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Dr. Megan Ranney, an associate professor of emergency medicine, discusses the importance of a $5 million, five-year National Institutes of Health grant that will focus on gun violence and its effect on children. She will be leading the work group on mental health, and will examine “what is the effects on communities and society and what can we do to decrease fears,” among other related topics.
Dr. Megan Ranney, an associate professor of emergency medicine, delivered a presentation titled “Preventing Firearm Injury: ‘Yes, We Can’” during the first meeting of the Gun Safety Working Group. Dr. Ranney is the co-chair of Gov. Gina Raimondo’s working group, which is tasked with providing suggestions for reducing gun violence throughout the state.
Coeur d’Alene Press (Associated Press)
Dr. Karen Furie, chair of neurology at the Warren Alpert Medical School and stroke neurologist who was on the statement’s writing committee, says atrial fibrillation is a “major public health concern” yet many people diagnosed with it aren’t prescribed anticoagulants, which would help prevent strokes. Her comments come after the American Heart Association published a scientific statement calling for a deeper understanding of the growing and dangerous heart condition.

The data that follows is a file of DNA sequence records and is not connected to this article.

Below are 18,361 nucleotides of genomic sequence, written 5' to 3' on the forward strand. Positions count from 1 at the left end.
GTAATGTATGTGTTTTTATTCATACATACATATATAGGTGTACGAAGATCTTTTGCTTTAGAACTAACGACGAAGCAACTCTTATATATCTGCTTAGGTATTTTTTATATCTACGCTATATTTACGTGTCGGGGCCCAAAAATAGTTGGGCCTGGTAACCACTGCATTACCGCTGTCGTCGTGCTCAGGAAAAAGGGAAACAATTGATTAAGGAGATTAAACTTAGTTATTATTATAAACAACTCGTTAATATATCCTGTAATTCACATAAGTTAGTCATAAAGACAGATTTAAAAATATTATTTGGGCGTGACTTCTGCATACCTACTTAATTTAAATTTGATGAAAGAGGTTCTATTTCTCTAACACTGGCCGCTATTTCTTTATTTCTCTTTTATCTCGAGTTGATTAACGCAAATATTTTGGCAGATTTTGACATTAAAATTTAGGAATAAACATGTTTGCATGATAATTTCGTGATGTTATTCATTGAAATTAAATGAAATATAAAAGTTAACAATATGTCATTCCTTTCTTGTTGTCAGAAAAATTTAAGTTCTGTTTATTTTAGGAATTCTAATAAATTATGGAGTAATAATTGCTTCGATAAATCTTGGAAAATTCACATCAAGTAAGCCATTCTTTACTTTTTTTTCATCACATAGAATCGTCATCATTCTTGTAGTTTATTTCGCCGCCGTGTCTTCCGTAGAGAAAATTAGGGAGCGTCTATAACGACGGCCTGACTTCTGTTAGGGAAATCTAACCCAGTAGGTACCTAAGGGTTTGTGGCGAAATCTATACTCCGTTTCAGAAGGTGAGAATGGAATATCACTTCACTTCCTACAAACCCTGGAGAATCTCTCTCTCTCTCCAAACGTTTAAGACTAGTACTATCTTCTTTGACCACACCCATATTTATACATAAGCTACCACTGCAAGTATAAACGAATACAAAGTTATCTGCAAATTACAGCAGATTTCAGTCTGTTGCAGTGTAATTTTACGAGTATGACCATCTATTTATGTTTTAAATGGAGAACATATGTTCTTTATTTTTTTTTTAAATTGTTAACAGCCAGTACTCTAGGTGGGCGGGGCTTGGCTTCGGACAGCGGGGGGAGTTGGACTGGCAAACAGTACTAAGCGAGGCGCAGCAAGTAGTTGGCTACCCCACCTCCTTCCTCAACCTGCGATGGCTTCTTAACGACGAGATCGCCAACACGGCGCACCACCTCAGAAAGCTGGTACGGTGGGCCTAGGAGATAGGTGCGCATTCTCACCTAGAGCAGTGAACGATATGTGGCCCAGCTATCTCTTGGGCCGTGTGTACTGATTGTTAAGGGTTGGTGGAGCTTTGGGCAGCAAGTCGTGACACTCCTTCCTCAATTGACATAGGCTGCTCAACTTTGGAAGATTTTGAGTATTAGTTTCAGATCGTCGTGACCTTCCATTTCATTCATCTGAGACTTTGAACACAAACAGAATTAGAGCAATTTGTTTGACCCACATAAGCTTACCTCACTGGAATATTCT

A new study led by Northwestern University researchers suggests that people who tend to be night owls when it comes to sleep have a higher mortality risk. Counter to the findings, Bustle quoted Dr. Katie Sharkey on other possible reasons people could be sleeping later. According to Dr. Sharkey, circadian rhythms shift over the span of a lifetime.
An emergency physician from Brown University, Dr. Megan Ranney, and a former state police major, James Manni, will lead Rhode Island’s Gun Safety Task Force — a group solely dedicated to studying how to strengthen the state’s gun laws.
Dr. Martin Weinstock, a professor of dermatology at the Warren Alpert Medical School, joined GoLocalProv Live to discuss the findings of a recent clinical trial. According to the study, researchers found a 75 percent reduction in the need for surgery to treat a squamous cell carcinoma after using a skin cream.